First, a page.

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March 10, 2018

Traveling Kentucky-Specific Vietnam Wall replica to debut at State Capitol Rotunda March 12

Traveling Wall 2018Traveling Wall 2018

A Kentucky-specific replica of the Vietnam Wall will begin its traveling career at the State Capitol Rotunda Monday, March 12 at 2 p.m.

The Traveling Kentucky Vietnam Wall displays the names of Kentuckians killed in the Vietnam War, taken prisoner or still missing. There are 1,105 names on the Traveling Kentucky Vietnam Wall. It is 9 feet tall and 18 feet long. Special guests for the unveiling ceremony are Lt. Governor Jenean Hampton, Attorney General Andy Beshear, Secretary of State Alison Lundergan Grimes, Kentucky Department of Veterans Affairs (KDVA) Commissioner Benjamin Adams and KDVA Deputy Commissioner Heather French Henry.

The Traveling Kentucky Vietnam Wall will have no permanent home but will travel throughout the Commonwealth, visiting every county.

“Our intent is to take it to the communities and the public who may not have the opportunity to visit the Wall in Washington, D.C., or one of the large Traveling Walls,” said Jack Mattingly, State Council President of the Kentucky Vietnam Veterans of America. “This Wall is dedicated to all Kentuckians and will provide all Kentuckians an opportunity to remember and pay homage to those who gave their all.”

Several veteran groups joined forces to raise the funds to build the Wall two years ago. The Kentucky Veterans Trust Fund granted $21,000 of the $29,000 total, and other funding sponsors include Eastern Kentucky Power Company, Humana, Marine Corp League Det. 858, Vietnam Veterans of America (VVA) Kentucky State Council, VVA Chapter 1050, VVA Chapter 1051 and VVA Chapter 1104.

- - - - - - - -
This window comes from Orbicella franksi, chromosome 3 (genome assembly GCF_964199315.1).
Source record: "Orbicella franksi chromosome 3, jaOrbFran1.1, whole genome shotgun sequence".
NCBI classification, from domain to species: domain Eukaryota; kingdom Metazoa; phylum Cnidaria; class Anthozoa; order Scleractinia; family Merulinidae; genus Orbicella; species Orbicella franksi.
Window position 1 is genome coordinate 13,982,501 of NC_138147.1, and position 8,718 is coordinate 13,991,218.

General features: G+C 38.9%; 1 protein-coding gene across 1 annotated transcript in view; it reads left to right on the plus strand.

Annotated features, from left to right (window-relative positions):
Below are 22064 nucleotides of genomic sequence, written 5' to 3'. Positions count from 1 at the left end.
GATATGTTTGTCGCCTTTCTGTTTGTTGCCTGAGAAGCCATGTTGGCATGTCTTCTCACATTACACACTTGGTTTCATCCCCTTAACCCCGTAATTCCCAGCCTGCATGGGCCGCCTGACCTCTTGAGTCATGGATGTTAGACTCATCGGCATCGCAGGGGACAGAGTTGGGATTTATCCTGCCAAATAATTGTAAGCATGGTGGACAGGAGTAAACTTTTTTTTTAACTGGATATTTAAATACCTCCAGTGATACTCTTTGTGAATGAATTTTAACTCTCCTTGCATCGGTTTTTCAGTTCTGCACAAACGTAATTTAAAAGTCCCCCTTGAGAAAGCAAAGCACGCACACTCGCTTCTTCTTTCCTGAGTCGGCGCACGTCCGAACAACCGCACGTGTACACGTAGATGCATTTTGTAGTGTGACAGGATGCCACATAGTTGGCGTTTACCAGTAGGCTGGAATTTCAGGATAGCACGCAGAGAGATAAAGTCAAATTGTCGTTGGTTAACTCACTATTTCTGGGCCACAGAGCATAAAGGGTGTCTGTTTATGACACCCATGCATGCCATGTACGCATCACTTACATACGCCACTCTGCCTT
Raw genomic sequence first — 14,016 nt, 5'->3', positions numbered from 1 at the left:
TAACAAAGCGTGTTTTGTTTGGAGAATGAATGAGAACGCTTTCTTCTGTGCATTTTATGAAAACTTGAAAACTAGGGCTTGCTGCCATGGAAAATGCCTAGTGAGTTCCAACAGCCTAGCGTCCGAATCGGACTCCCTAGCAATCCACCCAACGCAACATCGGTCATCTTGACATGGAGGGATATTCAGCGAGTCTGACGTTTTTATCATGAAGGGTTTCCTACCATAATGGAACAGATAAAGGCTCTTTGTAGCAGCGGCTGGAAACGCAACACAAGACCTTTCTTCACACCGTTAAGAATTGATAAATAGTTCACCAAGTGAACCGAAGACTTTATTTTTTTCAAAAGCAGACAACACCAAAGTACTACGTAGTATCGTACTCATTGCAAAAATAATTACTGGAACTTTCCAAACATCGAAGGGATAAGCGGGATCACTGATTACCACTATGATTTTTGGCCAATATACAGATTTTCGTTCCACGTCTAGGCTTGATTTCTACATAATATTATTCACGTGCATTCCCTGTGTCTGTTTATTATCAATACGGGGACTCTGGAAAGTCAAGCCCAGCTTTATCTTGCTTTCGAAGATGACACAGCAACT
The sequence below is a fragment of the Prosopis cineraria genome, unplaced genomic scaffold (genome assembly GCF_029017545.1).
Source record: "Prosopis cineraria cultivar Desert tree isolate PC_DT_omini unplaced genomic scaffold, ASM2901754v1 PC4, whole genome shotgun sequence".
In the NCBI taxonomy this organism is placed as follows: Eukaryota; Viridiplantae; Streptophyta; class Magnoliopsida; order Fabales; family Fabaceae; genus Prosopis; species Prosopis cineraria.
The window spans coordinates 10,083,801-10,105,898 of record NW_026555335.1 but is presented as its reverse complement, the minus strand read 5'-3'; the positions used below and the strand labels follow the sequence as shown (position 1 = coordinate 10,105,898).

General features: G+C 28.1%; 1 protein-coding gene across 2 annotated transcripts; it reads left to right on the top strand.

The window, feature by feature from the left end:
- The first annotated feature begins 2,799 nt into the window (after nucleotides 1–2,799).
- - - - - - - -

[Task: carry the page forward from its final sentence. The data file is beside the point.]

To schedule an appearance or event with the Wall, call or write to Jack Mattingly (P.O. Box 675, Harrodsburg, KY, 40330 / 859-734-0217 /

From Department of Veterans Affairs



+1 #4 Michael Coburn 2018-03-18 01:37
During most wars deaths are caused more from accidents, illnesses, rough conditions, bad or lack of food, etc., than by enemy fire. I've read that can be up to 60% of the deaths in the Civil war was illness. They still died serving their country. If you're going to honor some, honor them all. They gave all.
0 #3 Heroes 2018-03-17 10:52
Is the Swann gentleman on there? Can't recall his first name but have always heard he died in Vietnam. I believe he's buried at green lawn. Correct me if I'm wrong about this please.
+1 #2 Bernard 2018-03-12 20:39
I had no idea Charlie Jones' name was not on it. that is a rotten shame & should be corrected at once. He was In Nam, died there as an Army Officer serving his country. Should be on the Wall without doubt.
+1 #1 Michael Coburn 2018-03-12 18:52
Sadly, they missed the mark. Perhaps they were saving money, or had other reasoning, but the one in DC honors those who died in VN. The Kentucky model focuses on those who earned the purple heart. Lawrence County has one loss that likely arose out of the stress of war. Charlie Jones, a beloved classmate died of a heart attack, but he was over there and serving his country. It's a disappointment given that he is listed in Washington, but I guess we require those dying to be hit by enemy fire. Hmmm.

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